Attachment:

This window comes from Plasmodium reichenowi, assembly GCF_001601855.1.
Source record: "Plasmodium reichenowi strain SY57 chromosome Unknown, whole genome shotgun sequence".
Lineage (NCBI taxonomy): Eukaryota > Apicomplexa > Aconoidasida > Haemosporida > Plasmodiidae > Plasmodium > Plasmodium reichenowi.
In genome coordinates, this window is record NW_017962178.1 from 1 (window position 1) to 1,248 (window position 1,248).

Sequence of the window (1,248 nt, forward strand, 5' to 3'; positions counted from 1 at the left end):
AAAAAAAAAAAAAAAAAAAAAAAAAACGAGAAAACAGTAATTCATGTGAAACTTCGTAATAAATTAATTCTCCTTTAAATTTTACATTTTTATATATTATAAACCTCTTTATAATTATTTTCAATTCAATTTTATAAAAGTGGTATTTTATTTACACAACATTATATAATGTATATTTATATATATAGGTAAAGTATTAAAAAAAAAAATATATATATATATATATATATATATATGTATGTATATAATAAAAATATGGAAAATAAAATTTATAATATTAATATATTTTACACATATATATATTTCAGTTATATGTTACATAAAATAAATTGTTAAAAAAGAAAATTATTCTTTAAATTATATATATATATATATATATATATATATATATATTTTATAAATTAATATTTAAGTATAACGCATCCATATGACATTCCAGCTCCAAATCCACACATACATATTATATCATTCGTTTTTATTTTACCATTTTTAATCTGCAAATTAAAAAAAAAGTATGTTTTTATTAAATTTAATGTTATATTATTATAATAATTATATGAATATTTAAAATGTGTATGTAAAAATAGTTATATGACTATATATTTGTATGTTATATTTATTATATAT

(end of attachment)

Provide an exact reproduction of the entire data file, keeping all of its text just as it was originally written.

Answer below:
This window comes from Plasmodium reichenowi, assembly GCF_001601855.1.
Source record: "Plasmodium reichenowi strain SY57 chromosome Unknown, whole genome shotgun sequence".
Lineage (NCBI taxonomy): Eukaryota > Apicomplexa > Aconoidasida > Haemosporida > Plasmodiidae > Plasmodium > Plasmodium reichenowi.
In genome coordinates, this window is record NW_017962178.1 from 1 (window position 1) to 1,248 (window position 1,248).

Sequence of the window (1,248 nt, forward strand, 5' to 3'; positions counted from 1 at the left end):
AAAAAAAAAAAAAAAAAAAAAAAAAACGAGAAAACAGTAATTCATGTGAAACTTCGTAATAAATTAATTCTCCTTTAAATTTTACATTTTTATATATTATAAACCTCTTTATAATTATTTTCAATTCAATTTTATAAAAGTGGTATTTTATTTACACAACATTATATAATGTATATTTATATATATAGGTAAAGTATTAAAAAAAAAAATATATATATATATATATATATATATATGTATGTATATAATAAAAATATGGAAAATAAAATTTATAATATTAATATATTTTACACATATATATATTTCAGTTATATGTTACATAAAATAAATTGTTAAAAAAGAAAATTATTCTTTAAATTATATATATATATATATATATATATATATATATATTTTATAAATTAATATTTAAGTATAACGCATCCATATGACATTCCAGCTCCAAATCCACACATACATATTATATCATTCGTTTTTATTTTACCATTTTTAATCTGCAAATTAAAAAAAAAGTATGTTTTTATTAAATTTAATGTTATATTATTATAATAATTATATGAATATTTAAAATGTGTATGTAAAAATAGTTATATGACTATATATTTGTATGTTATATTTATTATATAT